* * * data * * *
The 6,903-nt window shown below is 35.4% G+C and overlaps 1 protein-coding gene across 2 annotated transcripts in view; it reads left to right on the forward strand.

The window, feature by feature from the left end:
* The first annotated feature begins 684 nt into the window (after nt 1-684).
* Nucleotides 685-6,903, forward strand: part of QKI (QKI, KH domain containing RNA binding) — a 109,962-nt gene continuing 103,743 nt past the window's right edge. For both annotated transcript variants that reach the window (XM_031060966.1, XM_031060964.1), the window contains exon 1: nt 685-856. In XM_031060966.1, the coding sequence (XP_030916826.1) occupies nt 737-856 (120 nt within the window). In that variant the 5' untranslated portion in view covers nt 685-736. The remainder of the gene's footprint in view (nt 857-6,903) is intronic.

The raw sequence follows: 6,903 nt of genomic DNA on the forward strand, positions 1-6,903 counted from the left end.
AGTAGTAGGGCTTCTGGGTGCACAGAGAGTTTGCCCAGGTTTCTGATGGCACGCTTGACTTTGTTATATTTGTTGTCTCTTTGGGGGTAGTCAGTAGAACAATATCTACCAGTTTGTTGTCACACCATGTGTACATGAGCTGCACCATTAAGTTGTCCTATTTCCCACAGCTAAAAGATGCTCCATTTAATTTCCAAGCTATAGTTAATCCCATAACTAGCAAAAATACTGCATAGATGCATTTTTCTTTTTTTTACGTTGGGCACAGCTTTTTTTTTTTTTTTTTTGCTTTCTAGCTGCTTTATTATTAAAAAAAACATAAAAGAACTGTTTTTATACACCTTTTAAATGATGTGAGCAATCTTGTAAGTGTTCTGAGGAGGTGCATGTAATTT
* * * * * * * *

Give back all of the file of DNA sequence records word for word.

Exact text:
The 6,903-nt window shown below is 35.4% G+C and overlaps 1 protein-coding gene across 2 annotated transcripts in view; it reads left to right on the forward strand.

The window, feature by feature from the left end:
* The first annotated feature begins 684 nt into the window (after nt 1-684).
* Nucleotides 685-6,903, forward strand: part of QKI (QKI, KH domain containing RNA binding) — a 109,962-nt gene continuing 103,743 nt past the window's right edge. For both annotated transcript variants that reach the window (XM_031060966.1, XM_031060964.1), the window contains exon 1: nt 685-856. In XM_031060966.1, the coding sequence (XP_030916826.1) occupies nt 737-856 (120 nt within the window). In that variant the 5' untranslated portion in view covers nt 685-736. The remainder of the gene's footprint in view (nt 857-6,903) is intronic.

The raw sequence follows: 6,903 nt of genomic DNA on the forward strand, positions 1-6,903 counted from the left end.
AGTAGTAGGGCTTCTGGGTGCACAGAGAGTTTGCCCAGGTTTCTGATGGCACGCTTGACTTTGTTATATTTGTTGTCTCTTTGGGGGTAGTCAGTAGAACAATATCTACCAGTTTGTTGTCACACCATGTGTACATGAGCTGCACCATTAAGTTGTCCTATTTCCCACAGCTAAAAGATGCTCCATTTAATTTCCAAGCTATAGTTAATCCCATAACTAGCAAAAATACTGCATAGATGCATTTTTCTTTTTTTTACGTTGGGCACAGCTTTTTTTTTTTTTTTTTTGCTTTCTAGCTGCTTTATTATTAAAAAAAACATAAAAGAACTGTTTTTATACACCTTTTAAATGATGTGAGCAATCTTGTAAGTGTTCTGAGGAGGTGCATGTAATTT